Trump says his formula for making America great again begins with putting the country first: “I hate to use the word ‘change,’ because Obama used to use that word … but (people) are hungry for real change; they’re hungry for making things right.”

He’s right and both parties share the blame for the dysfunction.

Trump’s plan for reforming Social Security and Medicare, the main drivers of our debt, consists of eliminating “waste, fraud and abuse” and growing the economy to a point where there will be sufficient money to sustain these programs for decades to come.

He promises that the list of judges provided to him by The Federalist Society and The Heritage Foundation will either be the ones he nominates to federal benches, “or people exactly like them. In fact, I’m going to expand the list by four.”

Trump rejects the notion of a “living Constitution,” preferring the view of the late Justice Antonin Scalia that the document means what it says. He favors school choice, especially for minority children in failing public schools, a position he thinks will help get him African-American votes. He says President Obama, not him, has divided the country, pitting rich against poor and blacks against whites. “I had hoped Obama would be a good cheerleader for the country. He’s really brought the opposite in spirit to the country. He’s a very negative force.” He adds, “If we have four years of Hillary I don’t know if we can ever come back.”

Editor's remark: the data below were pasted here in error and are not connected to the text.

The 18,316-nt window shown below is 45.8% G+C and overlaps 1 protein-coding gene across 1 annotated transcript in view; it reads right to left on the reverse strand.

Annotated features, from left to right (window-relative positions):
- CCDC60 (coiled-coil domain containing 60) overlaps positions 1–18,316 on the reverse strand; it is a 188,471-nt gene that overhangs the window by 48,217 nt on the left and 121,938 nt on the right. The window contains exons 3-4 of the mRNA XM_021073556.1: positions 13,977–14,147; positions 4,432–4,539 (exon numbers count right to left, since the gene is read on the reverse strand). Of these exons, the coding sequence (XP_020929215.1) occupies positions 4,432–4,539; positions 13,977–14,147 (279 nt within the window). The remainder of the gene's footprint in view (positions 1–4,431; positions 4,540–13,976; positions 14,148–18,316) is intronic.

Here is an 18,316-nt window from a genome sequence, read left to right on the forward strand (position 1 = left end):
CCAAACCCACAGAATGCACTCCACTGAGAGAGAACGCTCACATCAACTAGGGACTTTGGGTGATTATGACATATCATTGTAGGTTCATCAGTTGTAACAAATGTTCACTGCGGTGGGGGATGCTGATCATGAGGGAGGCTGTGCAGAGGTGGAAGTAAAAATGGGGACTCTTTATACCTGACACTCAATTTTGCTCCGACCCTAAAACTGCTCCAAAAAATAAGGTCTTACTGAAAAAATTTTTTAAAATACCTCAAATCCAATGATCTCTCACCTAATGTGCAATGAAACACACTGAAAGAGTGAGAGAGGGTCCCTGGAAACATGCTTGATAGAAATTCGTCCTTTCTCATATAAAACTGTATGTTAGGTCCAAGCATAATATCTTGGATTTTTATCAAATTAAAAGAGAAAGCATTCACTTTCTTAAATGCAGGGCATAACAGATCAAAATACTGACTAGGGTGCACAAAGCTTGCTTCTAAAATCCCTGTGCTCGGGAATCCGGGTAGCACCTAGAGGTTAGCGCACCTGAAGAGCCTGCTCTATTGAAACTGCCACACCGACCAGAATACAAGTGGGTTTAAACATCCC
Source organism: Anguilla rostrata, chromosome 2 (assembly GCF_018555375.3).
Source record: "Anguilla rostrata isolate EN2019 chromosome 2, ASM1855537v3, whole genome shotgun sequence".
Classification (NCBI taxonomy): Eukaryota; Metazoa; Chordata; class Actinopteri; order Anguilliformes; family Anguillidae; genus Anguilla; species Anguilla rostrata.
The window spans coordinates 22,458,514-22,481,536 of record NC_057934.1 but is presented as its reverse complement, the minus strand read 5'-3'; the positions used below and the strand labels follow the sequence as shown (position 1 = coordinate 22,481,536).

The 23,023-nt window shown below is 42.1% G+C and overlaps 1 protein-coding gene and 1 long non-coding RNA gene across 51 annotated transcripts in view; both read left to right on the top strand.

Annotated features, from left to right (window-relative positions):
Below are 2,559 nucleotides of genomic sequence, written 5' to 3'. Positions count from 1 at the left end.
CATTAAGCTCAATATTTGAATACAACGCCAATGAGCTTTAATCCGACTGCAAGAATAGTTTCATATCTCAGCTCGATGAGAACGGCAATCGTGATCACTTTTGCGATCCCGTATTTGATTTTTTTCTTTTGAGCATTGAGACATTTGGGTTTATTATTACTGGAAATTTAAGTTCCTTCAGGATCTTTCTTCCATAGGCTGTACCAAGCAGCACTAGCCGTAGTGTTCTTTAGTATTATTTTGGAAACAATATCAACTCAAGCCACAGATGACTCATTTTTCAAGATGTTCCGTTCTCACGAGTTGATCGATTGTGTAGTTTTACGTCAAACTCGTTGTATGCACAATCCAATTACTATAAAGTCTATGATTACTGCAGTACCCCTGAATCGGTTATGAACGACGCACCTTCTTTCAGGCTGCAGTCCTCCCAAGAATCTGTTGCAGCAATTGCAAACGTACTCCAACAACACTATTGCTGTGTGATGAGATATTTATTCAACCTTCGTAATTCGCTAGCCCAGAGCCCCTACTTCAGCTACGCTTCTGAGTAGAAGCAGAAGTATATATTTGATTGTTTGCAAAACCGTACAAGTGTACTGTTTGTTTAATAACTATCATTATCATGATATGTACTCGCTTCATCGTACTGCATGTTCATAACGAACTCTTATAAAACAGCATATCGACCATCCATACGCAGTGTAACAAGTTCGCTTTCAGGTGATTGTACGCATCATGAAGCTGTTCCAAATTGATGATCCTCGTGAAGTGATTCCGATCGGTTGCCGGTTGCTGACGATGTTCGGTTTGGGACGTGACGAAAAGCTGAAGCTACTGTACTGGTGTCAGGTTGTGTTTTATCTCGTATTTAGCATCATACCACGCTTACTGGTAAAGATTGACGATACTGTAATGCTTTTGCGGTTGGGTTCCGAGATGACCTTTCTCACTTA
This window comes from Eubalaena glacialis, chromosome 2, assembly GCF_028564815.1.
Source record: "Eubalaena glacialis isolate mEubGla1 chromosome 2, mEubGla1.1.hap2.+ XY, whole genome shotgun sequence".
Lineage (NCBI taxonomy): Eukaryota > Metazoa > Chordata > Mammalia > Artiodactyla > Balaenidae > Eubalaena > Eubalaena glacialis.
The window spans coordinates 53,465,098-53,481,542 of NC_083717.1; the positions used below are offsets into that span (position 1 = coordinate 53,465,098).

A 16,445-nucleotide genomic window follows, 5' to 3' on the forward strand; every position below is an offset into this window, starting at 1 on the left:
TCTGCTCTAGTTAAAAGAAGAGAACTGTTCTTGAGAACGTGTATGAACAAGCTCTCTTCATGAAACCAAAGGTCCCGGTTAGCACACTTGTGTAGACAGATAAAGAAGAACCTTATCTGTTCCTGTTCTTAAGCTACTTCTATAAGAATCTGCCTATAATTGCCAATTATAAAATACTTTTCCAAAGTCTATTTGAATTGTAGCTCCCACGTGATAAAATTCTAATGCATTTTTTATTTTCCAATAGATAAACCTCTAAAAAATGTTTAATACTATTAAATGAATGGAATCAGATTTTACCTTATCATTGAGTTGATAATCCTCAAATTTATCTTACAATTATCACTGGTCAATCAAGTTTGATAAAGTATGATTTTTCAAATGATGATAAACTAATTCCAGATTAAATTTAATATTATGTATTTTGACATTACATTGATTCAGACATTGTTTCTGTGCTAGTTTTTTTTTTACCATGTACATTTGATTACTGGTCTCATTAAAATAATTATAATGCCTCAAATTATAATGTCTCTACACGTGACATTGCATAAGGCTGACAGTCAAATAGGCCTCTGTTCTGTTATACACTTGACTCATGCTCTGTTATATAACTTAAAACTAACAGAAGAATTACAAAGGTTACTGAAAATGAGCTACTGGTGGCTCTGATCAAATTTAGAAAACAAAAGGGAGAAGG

If Donald Trump does adopt a positive view of America that is inclusive of all Americans, he might be able to resonate with a majority of voters. Will he? We’re about to find out.

Readers may email Cal Thomas at tcaeditors@tribpub.com.

More in Opinion

Alaska Chief Medical Officer Anne Zink promotes getting immunized with the flu shot this winter. (Photo courtesy Alaska Department of Health and Social Services)
Immunize when you winterize

An annual flu shot plus the COVID-19 vaccine protects Alaskans and our health care system, too.

(Peter Segall / Juneau Empire File)
Opinion: Dunleavy’s first act as governor was unconstitutional

That’s according to a ruling by Senior U.S. District Judge John Sedwick.

This Aug. 3, 2021, photo shows Juneau International Airport.  The Federal Aviation Administration shared recommendations on Thursday for improving aviation safety in the state. (Michael S. Lockett / Juneau Empire File)